Last year, in the grips of a sudden and shocking global pandemic, Apple continued rolling. New product announcements kept dropping. A new set of operating-system releases were announced, went into beta, and shipped. The transition to Apple silicon started.
Everyone at Apple deserves a lot of credit for keeping the machine chugging along during 2020, but the company was helped out by the its policy of working well in advance, laying the groundwork for products and features over a long stretch of time.
Unfortunately, that approach also has a downside: it reduces the company's nimbleness. Last spring it was clear that masks were going to be a major feature of public life for a while, but there was no way the next iPhone could be adapted to add Touch ID to its home button in time. Apple did manage to invent a mask workaround for Apple Watch usersâ€”but even that quick fix didn't arrive on iPhones until an iOS update in May 2021.
Apple takes its time, for better or for worse. This week at its Worldwide Developer Conference, Apple finally unveiled a bunch of features that appear to be based on hard lessons learned during the last year-plus of pandemic life. It's great to see Apple reacting to changes in the world, but given that nothing showed off this week will ship until this fall, is the timing all wrong?
FaceTime in a Zoom world
In the last year, many of us have spent an inordinate amount of time in videoconferences. Zoom has become a household word, both noun and verb. And yet for all of Apple's prominence in the tech world, its FaceTime technology was not a part of the conversation in 2020. I speak from personal experience: My entire extended family uses Apple devices, and yet when my in-laws decided to inaugurate a fortnightly family video chat, we used Zoom. I never even considered Group FaceTime.
Group FaceTime had an opportunity to be popular during the pandemic. It did not seize the opportunity.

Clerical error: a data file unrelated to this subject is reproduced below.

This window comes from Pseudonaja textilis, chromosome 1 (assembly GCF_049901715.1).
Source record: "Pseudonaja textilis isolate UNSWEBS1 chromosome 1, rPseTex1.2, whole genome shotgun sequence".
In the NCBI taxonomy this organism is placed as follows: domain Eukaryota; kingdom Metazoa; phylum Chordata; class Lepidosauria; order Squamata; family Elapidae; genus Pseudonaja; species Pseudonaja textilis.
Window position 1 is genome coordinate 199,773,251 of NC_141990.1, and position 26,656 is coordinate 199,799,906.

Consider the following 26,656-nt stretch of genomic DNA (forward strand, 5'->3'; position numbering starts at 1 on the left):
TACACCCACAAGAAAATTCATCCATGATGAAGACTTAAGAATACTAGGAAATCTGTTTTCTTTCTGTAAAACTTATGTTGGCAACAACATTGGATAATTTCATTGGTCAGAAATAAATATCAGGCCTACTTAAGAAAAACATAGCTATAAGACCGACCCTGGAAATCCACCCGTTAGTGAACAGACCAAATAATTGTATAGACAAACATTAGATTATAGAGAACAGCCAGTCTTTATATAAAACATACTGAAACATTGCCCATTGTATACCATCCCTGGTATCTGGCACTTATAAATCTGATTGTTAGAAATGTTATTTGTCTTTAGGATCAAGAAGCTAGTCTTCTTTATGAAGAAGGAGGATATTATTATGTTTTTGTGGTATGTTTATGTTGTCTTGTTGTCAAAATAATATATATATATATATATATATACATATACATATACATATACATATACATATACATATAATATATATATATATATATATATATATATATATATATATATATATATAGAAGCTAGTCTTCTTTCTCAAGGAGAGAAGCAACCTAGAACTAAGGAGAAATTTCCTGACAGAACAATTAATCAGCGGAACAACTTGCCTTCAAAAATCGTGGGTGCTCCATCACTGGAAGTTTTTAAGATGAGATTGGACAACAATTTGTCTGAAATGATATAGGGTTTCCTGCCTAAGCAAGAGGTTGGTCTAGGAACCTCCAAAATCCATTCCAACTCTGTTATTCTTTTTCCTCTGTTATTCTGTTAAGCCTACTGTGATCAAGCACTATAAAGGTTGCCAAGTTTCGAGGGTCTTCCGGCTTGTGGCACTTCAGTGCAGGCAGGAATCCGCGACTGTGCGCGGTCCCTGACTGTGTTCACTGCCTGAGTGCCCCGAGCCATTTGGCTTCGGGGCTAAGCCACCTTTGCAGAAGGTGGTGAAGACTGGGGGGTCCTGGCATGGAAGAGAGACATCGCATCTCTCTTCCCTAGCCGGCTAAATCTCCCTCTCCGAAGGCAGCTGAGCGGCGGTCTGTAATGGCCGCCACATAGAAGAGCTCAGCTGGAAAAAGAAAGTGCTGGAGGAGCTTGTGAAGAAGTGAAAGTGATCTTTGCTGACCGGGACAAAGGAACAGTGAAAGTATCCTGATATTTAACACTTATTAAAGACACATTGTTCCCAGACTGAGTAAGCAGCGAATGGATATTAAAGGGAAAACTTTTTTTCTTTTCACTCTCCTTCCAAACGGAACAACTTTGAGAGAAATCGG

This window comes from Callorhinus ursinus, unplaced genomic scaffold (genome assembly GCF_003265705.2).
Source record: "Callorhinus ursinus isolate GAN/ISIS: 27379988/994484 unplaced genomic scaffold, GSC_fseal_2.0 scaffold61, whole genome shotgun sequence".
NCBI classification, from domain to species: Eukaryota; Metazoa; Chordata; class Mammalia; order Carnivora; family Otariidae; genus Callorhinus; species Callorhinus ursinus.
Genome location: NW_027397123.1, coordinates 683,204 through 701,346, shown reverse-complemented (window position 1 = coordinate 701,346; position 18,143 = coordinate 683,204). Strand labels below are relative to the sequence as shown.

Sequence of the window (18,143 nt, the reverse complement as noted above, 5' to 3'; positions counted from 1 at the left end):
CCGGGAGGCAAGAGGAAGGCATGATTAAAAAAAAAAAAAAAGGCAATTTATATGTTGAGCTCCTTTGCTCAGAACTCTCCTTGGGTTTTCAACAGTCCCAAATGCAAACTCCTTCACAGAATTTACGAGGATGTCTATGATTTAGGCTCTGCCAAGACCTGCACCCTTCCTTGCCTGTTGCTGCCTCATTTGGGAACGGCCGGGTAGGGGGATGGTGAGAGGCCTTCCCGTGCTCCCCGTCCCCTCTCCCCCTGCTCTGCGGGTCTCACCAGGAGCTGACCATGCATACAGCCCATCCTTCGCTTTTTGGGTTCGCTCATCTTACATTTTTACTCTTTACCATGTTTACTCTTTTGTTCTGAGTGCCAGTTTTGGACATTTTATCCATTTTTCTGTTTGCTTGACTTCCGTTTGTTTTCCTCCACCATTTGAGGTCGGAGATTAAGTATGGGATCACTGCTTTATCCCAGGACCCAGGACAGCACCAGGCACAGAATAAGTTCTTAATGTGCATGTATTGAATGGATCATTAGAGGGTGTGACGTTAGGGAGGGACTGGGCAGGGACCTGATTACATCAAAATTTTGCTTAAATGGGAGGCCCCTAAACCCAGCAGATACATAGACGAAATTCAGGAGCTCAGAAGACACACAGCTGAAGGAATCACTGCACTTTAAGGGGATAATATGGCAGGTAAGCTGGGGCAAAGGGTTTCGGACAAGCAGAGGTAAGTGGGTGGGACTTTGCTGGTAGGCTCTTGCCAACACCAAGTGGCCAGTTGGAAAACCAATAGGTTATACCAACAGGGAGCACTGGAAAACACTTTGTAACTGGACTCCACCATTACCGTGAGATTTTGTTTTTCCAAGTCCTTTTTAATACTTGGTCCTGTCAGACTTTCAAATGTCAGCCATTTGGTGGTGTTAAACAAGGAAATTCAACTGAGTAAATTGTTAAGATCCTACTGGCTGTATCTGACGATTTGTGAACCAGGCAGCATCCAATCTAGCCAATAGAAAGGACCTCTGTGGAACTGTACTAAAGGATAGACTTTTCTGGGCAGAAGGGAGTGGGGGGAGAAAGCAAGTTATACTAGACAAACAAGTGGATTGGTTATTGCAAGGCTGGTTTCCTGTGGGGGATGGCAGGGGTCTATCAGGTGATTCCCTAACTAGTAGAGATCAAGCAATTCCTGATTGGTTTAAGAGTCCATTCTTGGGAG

At least in part, this is Apple's fault for failing to execute well on Group FaceTime in its early days. It was so buggy during beta testing that it was pulled from the initial iOS 12 release. Apple decided to add whimsy to the interface by avoiding the standard grid view favored by literally every other videoconferencing app, and instead placed Group FaceTime participants in floating bubbles that would bob around the screen, scaling up in size when the person inside the bubble was talking. A lot of people found it disconcerting and distracting.
And then there's the fact that FaceTime was actually pretty successful at providing one-to-one video calls. I use FaceTime for family calls multiple times a week, and love it. But I suspect that FaceTime has become so established as a one-to-one medium that establishing Group FaceTime as a thing was always going to be challenging.
For whatever reason, the pandemic arrived, the need for apps to let us see each other in group settings remotely became intense, and FaceTime faceplanted. I'm sure there was a lot of facepalming within Apple over the whole thing. But the good news is, it seems to have provided the impetus for a serious and promising overhaul of FaceTime.
Learning the lessons of Zoom
While Apple said that the goal of its FaceTime changes (due this fall in iOS 15, iPadOS 15, and macOS Monterey) is to make FaceTime feel more natural, comfortable, and lifelike, let's be honest: it's also about making FaceTime more competitive with Zoom, WebEx, and the rest of the videoconferencing gang.